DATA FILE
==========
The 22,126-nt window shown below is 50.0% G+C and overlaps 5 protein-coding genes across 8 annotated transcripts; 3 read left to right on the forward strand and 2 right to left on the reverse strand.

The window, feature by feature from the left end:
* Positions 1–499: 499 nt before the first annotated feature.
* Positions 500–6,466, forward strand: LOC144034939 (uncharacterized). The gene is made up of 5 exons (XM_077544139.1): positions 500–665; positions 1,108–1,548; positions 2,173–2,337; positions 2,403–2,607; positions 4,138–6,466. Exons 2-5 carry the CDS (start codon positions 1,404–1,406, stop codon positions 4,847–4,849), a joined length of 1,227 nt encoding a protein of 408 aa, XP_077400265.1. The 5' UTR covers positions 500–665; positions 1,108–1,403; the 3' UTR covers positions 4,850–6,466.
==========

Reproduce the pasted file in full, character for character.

The 22,126-nt window shown below is 50.0% G+C and overlaps 5 protein-coding genes across 8 annotated transcripts; 3 read left to right on the forward strand and 2 right to left on the reverse strand.

The window, feature by feature from the left end:
* Positions 1–499: 499 nt before the first annotated feature.
* Positions 500–6,466, forward strand: LOC144034939 (uncharacterized). The gene is made up of 5 exons (XM_077544139.1): positions 500–665; positions 1,108–1,548; positions 2,173–2,337; positions 2,403–2,607; positions 4,138–6,466. Exons 2-5 carry the CDS (start codon positions 1,404–1,406, stop codon positions 4,847–4,849), a joined length of 1,227 nt encoding a protein of 408 aa, XP_077400265.1. The 5' UTR covers positions 500–665; positions 1,108–1,403; the 3' UTR covers positions 4,850–6,466.